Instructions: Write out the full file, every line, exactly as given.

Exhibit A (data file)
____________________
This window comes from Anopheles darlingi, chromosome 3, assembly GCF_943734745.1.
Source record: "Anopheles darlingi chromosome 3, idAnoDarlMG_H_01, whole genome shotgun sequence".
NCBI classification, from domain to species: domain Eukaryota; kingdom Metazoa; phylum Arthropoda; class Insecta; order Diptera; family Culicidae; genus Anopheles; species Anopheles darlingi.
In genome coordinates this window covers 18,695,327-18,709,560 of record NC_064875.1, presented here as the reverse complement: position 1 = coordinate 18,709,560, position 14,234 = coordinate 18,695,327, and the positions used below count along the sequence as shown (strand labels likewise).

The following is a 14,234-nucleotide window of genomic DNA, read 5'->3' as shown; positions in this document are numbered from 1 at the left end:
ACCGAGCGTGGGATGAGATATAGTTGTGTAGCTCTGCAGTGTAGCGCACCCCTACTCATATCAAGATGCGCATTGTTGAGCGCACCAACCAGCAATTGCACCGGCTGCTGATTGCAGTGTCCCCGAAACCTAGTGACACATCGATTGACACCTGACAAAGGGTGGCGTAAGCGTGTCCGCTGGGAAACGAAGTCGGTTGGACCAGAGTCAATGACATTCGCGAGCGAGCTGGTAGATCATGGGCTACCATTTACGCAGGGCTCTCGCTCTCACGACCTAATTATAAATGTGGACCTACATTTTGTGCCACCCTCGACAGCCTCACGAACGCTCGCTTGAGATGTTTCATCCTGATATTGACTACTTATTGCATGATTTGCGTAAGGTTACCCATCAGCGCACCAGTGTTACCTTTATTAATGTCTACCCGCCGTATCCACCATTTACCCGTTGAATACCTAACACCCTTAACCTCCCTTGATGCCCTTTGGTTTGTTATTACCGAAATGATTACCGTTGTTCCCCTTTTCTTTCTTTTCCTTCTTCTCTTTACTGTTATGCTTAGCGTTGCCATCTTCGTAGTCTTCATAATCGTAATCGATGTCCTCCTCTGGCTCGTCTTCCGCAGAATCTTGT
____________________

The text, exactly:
This window comes from Anopheles darlingi, chromosome 3, assembly GCF_943734745.1.
Source record: "Anopheles darlingi chromosome 3, idAnoDarlMG_H_01, whole genome shotgun sequence".
NCBI classification, from domain to species: domain Eukaryota; kingdom Metazoa; phylum Arthropoda; class Insecta; order Diptera; family Culicidae; genus Anopheles; species Anopheles darlingi.
In genome coordinates this window covers 18,695,327-18,709,560 of record NC_064875.1, presented here as the reverse complement: position 1 = coordinate 18,709,560, position 14,234 = coordinate 18,695,327, and the positions used below count along the sequence as shown (strand labels likewise).

The following is a 14,234-nucleotide window of genomic DNA, read 5'->3' as shown; positions in this document are numbered from 1 at the left end:
ACCGAGCGTGGGATGAGATATAGTTGTGTAGCTCTGCAGTGTAGCGCACCCCTACTCATATCAAGATGCGCATTGTTGAGCGCACCAACCAGCAATTGCACCGGCTGCTGATTGCAGTGTCCCCGAAACCTAGTGACACATCGATTGACACCTGACAAAGGGTGGCGTAAGCGTGTCCGCTGGGAAACGAAGTCGGTTGGACCAGAGTCAATGACATTCGCGAGCGAGCTGGTAGATCATGGGCTACCATTTACGCAGGGCTCTCGCTCTCACGACCTAATTATAAATGTGGACCTACATTTTGTGCCACCCTCGACAGCCTCACGAACGCTCGCTTGAGATGTTTCATCCTGATATTGACTACTTATTGCATGATTTGCGTAAGGTTACCCATCAGCGCACCAGTGTTACCTTTATTAATGTCTACCCGCCGTATCCACCATTTACCCGTTGAATACCTAACACCCTTAACCTCCCTTGATGCCCTTTGGTTTGTTATTACCGAAATGATTACCGTTGTTCCCCTTTTCTTTCTTTTCCTTCTTCTCTTTACTGTTATGCTTAGCGTTGCCATCTTCGTAGTCTTCATAATCGTAATCGATGTCCTCCTCTGGCTCGTCTTCCGCAGAATCTTGT